Earlier this week, the marine survey ship Mare Oceano embarked on its mission to examine the wreck of a cargo ship off the southwestern Italian coast alleged to contain toxic waste. The closely watched probe was sparked by claims by a mafia informant that in 1992 he helped sink a vessel, the Cunsky, along with 120 barrels of toxic materials -- much of it possibly radioactive.
The wreck, which lies some 500 meters beneath the waves, is thought by prosecutors to be one of more than 30 toxic-waste laden ships dumped at sea by the mafia. The turncoat, Francesco Fonti, who is under house arrest, says he sank a ship called the Cunsky and two other vessels during his work for the 'ndrangheta, an organized crime syndicate based in the Calabria region. Originally the toxic waste stemmed from Italian and European pharmaceutical companies, he claimed.
The Italian Environment Ministry and prosecutors hired the services of the Mare Oceano this week to seek evidence corroborating his claims. Its first tasks will be to map out the ship and test for radioactivity. Only then will a bid be made to recover the barrels of waste.
The exploration by the Mare Oceano is the latest stage of an ongoing scandal. Prosecutors suspect 'ndrangheta may have played a role in the suspicious disappearance of ships. For years investigations were hampered by a lack of evidence and the fact the ships' crews were never found. Then, five years ago, former 'ndrangheta member Fonti admitted his involvement in dumping the waste in a statement to police. Fonti told investigators he knows of more than 30 vessals sunk by the mafia.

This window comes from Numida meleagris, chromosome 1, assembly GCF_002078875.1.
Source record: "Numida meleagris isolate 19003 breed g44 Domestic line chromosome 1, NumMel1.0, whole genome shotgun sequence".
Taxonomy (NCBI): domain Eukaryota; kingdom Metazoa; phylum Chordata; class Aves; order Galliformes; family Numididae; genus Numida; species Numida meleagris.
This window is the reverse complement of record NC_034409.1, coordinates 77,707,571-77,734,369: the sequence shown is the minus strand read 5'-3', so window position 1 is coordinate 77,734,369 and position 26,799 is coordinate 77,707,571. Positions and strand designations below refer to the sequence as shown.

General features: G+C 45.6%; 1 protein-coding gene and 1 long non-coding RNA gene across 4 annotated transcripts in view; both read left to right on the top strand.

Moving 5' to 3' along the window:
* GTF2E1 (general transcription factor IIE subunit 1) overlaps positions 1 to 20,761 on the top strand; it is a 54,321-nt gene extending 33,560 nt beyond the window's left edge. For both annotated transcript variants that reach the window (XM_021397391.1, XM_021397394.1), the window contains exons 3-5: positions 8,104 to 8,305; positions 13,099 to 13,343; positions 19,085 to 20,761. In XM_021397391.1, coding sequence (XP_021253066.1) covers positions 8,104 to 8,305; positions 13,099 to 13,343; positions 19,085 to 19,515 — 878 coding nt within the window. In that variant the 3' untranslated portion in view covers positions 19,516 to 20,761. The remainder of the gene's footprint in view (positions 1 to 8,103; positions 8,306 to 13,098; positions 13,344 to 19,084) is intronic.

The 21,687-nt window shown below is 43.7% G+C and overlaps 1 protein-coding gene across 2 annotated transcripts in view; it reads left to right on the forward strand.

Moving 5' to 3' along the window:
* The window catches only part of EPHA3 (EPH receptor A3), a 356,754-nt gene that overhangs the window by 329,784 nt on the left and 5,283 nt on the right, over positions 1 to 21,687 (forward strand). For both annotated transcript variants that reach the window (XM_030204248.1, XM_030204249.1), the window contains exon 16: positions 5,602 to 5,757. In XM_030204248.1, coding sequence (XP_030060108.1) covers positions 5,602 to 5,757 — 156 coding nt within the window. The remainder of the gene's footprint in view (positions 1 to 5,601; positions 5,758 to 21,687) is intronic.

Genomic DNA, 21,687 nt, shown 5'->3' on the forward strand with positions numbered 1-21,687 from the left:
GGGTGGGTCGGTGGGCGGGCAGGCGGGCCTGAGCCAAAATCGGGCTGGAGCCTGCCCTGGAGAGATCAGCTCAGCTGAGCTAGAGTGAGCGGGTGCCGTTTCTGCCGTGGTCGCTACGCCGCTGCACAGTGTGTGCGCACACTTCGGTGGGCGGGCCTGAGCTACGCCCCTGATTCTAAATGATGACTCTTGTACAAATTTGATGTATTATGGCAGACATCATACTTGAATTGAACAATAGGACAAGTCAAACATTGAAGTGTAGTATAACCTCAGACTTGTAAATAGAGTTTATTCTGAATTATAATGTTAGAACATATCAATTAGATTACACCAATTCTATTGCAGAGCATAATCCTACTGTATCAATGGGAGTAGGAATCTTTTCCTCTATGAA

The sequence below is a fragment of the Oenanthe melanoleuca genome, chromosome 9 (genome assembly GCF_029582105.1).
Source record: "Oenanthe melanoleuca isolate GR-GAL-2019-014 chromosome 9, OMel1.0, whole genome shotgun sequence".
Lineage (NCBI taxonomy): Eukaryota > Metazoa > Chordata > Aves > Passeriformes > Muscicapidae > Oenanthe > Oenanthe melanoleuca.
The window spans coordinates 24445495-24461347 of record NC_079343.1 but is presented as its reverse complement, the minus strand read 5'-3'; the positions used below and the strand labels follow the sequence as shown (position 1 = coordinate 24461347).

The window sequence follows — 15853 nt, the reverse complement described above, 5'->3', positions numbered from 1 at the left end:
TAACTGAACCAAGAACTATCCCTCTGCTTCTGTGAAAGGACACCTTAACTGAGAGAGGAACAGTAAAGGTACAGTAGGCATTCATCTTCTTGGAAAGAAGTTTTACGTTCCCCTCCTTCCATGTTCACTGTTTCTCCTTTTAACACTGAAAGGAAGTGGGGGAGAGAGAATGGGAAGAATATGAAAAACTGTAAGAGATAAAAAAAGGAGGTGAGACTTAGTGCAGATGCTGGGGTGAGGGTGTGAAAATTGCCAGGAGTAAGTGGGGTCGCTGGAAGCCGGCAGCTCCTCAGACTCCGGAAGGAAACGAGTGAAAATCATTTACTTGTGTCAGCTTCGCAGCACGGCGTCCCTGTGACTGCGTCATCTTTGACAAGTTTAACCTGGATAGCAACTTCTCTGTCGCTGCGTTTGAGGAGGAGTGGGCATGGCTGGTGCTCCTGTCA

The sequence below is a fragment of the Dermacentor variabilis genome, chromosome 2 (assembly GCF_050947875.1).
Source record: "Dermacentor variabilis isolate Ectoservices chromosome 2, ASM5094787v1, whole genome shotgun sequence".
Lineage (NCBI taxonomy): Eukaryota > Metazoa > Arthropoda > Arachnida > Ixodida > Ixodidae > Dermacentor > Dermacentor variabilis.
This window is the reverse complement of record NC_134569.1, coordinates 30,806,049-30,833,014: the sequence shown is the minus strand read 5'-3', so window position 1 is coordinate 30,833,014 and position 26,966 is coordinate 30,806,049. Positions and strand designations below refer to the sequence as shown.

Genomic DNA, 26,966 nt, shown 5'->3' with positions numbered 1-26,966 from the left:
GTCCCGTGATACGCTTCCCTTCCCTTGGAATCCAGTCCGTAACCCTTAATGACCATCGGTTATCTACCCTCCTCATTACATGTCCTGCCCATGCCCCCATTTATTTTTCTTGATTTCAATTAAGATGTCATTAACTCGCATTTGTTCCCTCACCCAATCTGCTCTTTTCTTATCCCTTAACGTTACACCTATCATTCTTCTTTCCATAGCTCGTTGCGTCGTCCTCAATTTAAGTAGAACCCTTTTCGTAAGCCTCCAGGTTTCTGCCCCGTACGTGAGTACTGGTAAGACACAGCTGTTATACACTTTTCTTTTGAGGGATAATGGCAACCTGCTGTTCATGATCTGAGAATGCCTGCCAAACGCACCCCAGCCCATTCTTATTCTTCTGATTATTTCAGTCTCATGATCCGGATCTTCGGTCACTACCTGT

Apart from an initial flurry of headlines at the time he made his statement, progress in the case has been grindingly slow. Finally, last month, a shipwreck thought to be the Cunsky was located. Although the investigation was impeded by bad weather conditions, pictures taken by a robot showed a ship still loaded with orange containers labeled "toxic."
Toxic Waste and Corpses
The name of the vessel was not visible but a blast hole in the side of the wreck suggested an explosion had caused the ship to sink. Investigators cited by the BBC also said they may have found two bodies on board the ship.
Fearing a looming environmental disaster, fishermen and Calabrian politicians have urged the government to take immediate action. A group of 50 local mayors staged a sit-in in Rome on Tuesday. Their demands were echoed by Calabrian members of the national parliament.
"The situation is extremely serious and there is no time to waste," Calabrian Deputy Franco Laratta of the opposition Democratic Party told the ANSA news agency. "The ship was discovered 40 days ago and still no action has been taken. Enough is enough."
Brussels also urged clarity last month in the form of a letter sent by Stavros Dimas, the European environment commissioner.
The Financial Times reported that an Italian coastguard vessel has also searched for another wreck of a ship containing toxic waste that Fonti says was dumped near the port of Livorno.
Environmental groups and prosecutors hope his confession will provide strong leads for the mystery of the mafia's toxic seabed dumps. Francesco Neri, a Calabrian prosecutor who has been investigating the "poison ships" since the 1990s, said Fonti's remarks support his long-standing suspicions. "Until now it was like investigating a murder without having the corpse," he said, in reference to their failure to find the missing ships.